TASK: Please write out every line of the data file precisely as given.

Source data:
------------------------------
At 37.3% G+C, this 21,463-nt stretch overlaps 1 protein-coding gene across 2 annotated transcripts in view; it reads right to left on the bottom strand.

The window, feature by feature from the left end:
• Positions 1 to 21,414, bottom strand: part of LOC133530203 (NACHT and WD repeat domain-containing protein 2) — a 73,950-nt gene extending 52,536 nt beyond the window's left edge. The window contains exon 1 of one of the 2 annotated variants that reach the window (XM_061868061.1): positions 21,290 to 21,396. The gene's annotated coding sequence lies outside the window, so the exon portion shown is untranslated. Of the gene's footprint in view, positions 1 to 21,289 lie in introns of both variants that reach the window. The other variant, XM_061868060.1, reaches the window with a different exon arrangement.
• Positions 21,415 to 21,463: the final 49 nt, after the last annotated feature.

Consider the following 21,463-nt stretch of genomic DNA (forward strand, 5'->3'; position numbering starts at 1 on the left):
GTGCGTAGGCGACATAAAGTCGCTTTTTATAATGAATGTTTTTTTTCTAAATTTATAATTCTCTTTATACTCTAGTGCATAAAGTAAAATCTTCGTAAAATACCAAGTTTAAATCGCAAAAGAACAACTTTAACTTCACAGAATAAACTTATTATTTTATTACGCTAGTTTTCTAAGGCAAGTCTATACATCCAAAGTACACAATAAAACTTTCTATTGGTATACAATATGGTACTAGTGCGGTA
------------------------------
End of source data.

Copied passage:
At 37.3% G+C, this 21,463-nt stretch overlaps 1 protein-coding gene across 2 annotated transcripts in view; it reads right to left on the bottom strand.

The window, feature by feature from the left end:
• Positions 1 to 21,414, bottom strand: part of LOC133530203 (NACHT and WD repeat domain-containing protein 2) — a 73,950-nt gene extending 52,536 nt beyond the window's left edge. The window contains exon 1 of one of the 2 annotated variants that reach the window (XM_061868061.1): positions 21,290 to 21,396. The gene's annotated coding sequence lies outside the window, so the exon portion shown is untranslated. Of the gene's footprint in view, positions 1 to 21,289 lie in introns of both variants that reach the window. The other variant, XM_061868060.1, reaches the window with a different exon arrangement.
• Positions 21,415 to 21,463: the final 49 nt, after the last annotated feature.

Consider the following 21,463-nt stretch of genomic DNA (forward strand, 5'->3'; position numbering starts at 1 on the left):
GTGCGTAGGCGACATAAAGTCGCTTTTTATAATGAATGTTTTTTTTCTAAATTTATAATTCTCTTTATACTCTAGTGCATAAAGTAAAATCTTCGTAAAATACCAAGTTTAAATCGCAAAAGAACAACTTTAACTTCACAGAATAAACTTATTATTTTATTACGCTAGTTTTCTAAGGCAAGTCTATACATCCAAAGTACACAATAAAACTTTCTATTGGTATACAATATGGTACTAGTGCGGTA